We have many concerns about whether the proposed Constitution Pipeline is a good idea. Among them, we wonder whether it’s right to give eminent domain powers to a private rather than governmental entity, and we worry about what environmental impacts would be in store for our area.
But, assuming for now that the 122-mile pipeline project will be approved by the Federal Energy Regulatory Commission, the question today is about what route it should take.
The state Department of Environmental Conservation was concerned enough last month to send a letter to FERC, asking it to compel the pipeline company to reconsider its decision to forgo the I-88 corridor.
Patricia Desnoyers, a DEC lawyer involved in reviewing the pipeline project, requested that FERC make the pipeline company “thoroughly analyze alternative routes that predominantly use existing utility corridors and rights of way for all or most of the proposed pipeline route in New York.”
The DEC has the power to issue or deny permits the project needs to be completed. The U.S. Army Corps of Engineers earlier this year also expressed concerns about the route the pipeline will take if developers get their way.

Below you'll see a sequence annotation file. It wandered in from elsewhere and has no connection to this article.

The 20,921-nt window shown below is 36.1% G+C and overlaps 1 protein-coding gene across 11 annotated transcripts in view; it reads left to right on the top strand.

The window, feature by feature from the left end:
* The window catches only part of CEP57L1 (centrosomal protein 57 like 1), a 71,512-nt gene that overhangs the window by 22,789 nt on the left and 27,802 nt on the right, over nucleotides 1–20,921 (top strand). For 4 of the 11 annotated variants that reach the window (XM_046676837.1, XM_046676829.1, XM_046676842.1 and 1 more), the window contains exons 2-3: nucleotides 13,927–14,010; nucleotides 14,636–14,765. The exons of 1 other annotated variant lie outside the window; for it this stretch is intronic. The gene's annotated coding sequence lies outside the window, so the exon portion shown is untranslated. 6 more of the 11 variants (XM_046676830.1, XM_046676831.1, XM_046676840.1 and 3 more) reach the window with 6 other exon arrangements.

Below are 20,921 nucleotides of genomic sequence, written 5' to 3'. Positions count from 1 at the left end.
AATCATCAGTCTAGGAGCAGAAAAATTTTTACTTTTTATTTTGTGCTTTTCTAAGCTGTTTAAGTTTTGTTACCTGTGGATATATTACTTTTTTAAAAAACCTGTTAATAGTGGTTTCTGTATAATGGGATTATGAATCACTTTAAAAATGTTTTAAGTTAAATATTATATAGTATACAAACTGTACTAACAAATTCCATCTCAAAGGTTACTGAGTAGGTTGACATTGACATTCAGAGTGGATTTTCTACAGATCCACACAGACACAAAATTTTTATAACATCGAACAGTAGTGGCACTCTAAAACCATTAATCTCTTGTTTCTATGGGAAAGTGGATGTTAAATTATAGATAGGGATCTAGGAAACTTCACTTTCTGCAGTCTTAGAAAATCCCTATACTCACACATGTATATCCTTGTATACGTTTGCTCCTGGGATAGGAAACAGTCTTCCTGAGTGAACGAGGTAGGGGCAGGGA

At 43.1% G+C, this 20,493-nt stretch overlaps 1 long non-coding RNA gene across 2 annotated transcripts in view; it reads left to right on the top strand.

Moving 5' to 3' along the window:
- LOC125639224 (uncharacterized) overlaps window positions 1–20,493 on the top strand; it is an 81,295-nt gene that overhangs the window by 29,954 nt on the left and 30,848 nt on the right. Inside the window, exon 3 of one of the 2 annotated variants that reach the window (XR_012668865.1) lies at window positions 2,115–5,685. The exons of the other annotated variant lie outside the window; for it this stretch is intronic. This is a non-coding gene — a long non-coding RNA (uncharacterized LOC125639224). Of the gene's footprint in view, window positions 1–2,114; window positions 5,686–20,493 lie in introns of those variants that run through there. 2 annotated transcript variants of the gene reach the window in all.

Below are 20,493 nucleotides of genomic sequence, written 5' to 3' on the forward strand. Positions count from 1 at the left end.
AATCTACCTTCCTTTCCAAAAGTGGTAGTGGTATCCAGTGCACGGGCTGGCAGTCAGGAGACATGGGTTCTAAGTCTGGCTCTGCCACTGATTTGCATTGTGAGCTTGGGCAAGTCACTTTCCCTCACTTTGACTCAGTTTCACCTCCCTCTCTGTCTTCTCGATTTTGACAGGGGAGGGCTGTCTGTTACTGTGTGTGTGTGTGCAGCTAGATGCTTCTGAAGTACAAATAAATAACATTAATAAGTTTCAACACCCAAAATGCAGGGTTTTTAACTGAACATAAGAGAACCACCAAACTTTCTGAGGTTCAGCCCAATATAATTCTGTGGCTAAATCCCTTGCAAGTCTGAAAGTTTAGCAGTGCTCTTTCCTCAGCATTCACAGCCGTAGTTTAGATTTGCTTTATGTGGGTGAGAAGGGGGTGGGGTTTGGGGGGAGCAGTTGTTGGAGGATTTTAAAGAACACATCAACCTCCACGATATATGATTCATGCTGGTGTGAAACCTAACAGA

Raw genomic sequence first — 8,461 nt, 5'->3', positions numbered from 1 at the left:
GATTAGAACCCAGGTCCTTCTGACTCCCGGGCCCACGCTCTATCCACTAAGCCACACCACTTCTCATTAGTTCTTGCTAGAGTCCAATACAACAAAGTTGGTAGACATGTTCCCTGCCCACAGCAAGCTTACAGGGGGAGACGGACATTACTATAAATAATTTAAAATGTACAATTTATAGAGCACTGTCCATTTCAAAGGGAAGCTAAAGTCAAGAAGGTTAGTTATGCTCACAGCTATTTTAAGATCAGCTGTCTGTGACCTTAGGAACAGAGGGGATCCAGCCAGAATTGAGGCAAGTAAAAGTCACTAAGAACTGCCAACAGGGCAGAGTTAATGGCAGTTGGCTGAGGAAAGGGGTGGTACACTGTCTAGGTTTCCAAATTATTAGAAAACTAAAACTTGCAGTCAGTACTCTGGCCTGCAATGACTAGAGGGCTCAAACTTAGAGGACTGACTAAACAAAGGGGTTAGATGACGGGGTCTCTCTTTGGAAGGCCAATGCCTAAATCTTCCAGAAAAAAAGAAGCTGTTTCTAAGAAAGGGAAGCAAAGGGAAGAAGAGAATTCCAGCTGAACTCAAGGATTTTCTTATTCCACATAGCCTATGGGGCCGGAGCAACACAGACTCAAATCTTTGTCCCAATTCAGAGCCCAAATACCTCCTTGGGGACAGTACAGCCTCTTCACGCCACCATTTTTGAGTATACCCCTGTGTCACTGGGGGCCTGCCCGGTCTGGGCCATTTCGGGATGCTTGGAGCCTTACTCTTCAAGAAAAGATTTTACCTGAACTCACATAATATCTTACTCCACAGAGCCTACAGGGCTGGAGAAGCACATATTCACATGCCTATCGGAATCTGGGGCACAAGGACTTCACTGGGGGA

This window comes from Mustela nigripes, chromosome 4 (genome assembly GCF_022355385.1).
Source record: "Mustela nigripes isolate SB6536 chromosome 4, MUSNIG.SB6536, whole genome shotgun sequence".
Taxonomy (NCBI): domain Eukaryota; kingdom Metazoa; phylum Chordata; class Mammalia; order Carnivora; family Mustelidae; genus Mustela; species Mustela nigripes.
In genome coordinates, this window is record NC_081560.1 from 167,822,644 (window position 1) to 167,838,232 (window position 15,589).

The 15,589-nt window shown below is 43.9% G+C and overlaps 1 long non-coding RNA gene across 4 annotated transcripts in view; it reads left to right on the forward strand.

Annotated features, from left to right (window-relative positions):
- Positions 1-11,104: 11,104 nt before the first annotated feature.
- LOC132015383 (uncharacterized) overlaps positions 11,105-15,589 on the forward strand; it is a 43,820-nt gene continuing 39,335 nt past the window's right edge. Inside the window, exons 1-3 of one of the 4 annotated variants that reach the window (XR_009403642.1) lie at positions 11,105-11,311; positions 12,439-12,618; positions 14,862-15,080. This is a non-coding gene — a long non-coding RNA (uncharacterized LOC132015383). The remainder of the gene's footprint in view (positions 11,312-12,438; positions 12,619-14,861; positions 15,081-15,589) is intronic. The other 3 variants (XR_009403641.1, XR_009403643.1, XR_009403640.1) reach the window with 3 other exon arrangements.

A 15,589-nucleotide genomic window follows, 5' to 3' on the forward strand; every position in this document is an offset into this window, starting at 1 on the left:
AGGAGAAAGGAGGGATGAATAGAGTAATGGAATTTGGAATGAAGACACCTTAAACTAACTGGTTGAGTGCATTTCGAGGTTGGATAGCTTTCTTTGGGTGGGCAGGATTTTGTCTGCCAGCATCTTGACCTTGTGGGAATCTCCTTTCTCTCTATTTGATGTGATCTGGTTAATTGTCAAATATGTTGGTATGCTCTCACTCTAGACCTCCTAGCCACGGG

Locally, there have been threats of lawsuits and other protests.
The pipeline developers offered a regional BOCES program more than $25,000 for the right of way for a 30-inch pipeline to run underground on land at the Tech Center campus in Schoharie County.
Charles Dedrick, superintendent of the Albany-Schoharie-Schenectady-Saratoga Board of Cooperative Educational Services, called the plan “a terrible idea,” and BOCES told the developers it doesn’t want their money.
The Cobleskill-Richmondville District school board — representing the largest school district in Schoharie County — voted unanimously to support the BOCES rejection of the pipeline money.
What we would like to know is why the Constitution Pipeline — if built — is eschewing the I-88 option. Is it because it would truly be the most efficient and logical decision … or would it just be cheaper? Will some people in our area lose their property or parts of it to eminent domain so the developers can make a bigger profit?
“We feel strongly that we have extensively explored all options for routing the pipeline in and adjacent to the 1-88 corridor,” said Constitution Pipeline spokesman Christopher Stockton in reaction to the DEC letter. “Construction constraints, along with potential impacts to communities and the environment, would be greater with the I-88 alternative than with the proposed primary route.”
We are intrigued that the DEC and the Army Corps of Engineers have taken such an active role in questioning the developers’ decision. The light at the end of this murky tunnel still seems a long way away.